South Korean internet service provider SK Broadband sued Netflix, the company announced on Friday, alleging that the streaming platform’s popular show Squid Game caused a surge in network traffic, a move that comes after lawmakers and courts in the country have called on content providers to pay network usage.
SK Broadband is demanding Netflix pay for the costs of increased network traffic and maintenance work caused by a large amount of bandwidth used by viewers of its popular show Squid Game Reuters reported.
In its lawsuit, the internet provider said traffic from Netflix on its network has risen from 50 Gigabits per second (Gbps) in May 2018 to 1,200 Gbps as of September 2021.
In response, Netflix has said it will review SK Broadband’s claim and in the meantime, it intends to work with the internet provider to ensure customers are not affected.
Netflix is the second biggest network traffic generator in South Korea after Google’s streaming platform Youtube, but unlike Amazon, Apple and Facebook both companies do not pay network usage fees to SK Broadband.
SK’s suit comes after a Seoul court ruled against Netflix earlier this year stating that the company should “reasonably” pay something to the internet service provider for network usage. Several lawmakers in the country have also spoken out against online platforms that do not pay a network usage fee despite using high bandwidth. In July, Netflix appealed against the court ruling, arguing that it has no obligation to pay any fees as internet service providers are responsible for managing their networks. On Wednesday, Netflix issued a statement claiming it has contributed to the creation of about 16,000 jobs in South Korea stemming from its investments of about ₩770 billion ($651 million) which has led to an economic effect worth 5.6 trillion won (US$4.7 billion).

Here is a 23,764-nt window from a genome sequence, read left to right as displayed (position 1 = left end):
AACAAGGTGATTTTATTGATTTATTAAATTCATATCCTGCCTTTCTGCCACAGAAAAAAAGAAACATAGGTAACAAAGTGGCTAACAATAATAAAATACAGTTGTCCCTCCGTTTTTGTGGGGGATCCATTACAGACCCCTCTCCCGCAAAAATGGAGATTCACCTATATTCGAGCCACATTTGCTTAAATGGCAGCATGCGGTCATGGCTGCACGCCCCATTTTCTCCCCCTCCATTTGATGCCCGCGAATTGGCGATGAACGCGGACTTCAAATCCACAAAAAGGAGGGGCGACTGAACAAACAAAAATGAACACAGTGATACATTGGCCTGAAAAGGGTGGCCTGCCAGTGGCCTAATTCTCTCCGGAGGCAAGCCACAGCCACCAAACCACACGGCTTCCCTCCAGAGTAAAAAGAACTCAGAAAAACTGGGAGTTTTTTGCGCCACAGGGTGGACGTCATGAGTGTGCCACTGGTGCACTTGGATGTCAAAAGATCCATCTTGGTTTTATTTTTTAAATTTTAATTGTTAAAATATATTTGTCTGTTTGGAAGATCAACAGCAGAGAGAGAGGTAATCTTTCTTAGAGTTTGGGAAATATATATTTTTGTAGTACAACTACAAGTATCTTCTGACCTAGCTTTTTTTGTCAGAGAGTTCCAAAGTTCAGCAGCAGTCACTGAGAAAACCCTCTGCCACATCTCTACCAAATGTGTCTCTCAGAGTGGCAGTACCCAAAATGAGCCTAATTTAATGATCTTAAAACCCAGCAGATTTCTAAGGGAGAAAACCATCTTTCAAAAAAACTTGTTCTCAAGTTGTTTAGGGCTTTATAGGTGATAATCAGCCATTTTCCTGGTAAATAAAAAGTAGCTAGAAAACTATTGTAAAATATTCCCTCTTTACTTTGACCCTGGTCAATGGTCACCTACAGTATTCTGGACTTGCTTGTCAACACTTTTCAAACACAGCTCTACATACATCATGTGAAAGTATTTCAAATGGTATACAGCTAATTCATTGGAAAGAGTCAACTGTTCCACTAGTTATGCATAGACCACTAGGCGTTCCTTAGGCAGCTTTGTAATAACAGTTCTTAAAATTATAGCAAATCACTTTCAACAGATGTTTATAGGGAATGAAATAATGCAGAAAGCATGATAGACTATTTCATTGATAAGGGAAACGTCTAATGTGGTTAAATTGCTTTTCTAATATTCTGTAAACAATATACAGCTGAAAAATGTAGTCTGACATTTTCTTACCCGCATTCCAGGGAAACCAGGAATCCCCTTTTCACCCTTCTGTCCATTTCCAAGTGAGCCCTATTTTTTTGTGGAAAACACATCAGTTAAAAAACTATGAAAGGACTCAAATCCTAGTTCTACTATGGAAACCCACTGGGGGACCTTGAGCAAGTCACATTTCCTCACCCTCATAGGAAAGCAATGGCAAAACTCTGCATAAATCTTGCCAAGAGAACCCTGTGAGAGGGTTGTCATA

In 2020, South Korean lawmakers passed an amendment to the country’s Telecommunications Business Act that effectively holds content providers like Netflix and YouTube liable to network issues stemming from high consumption of their content. Several experts have argued that the law violates the principle of net neutrality. Net Neutrality is a key principle of the open internet that prevents internet service providers from discriminating against certain types of data. Advocates of the principle claim that Korea’s policy only serves to hamper smaller content providers as larger providers will simply be able to pay internet service providers for a more seamless service.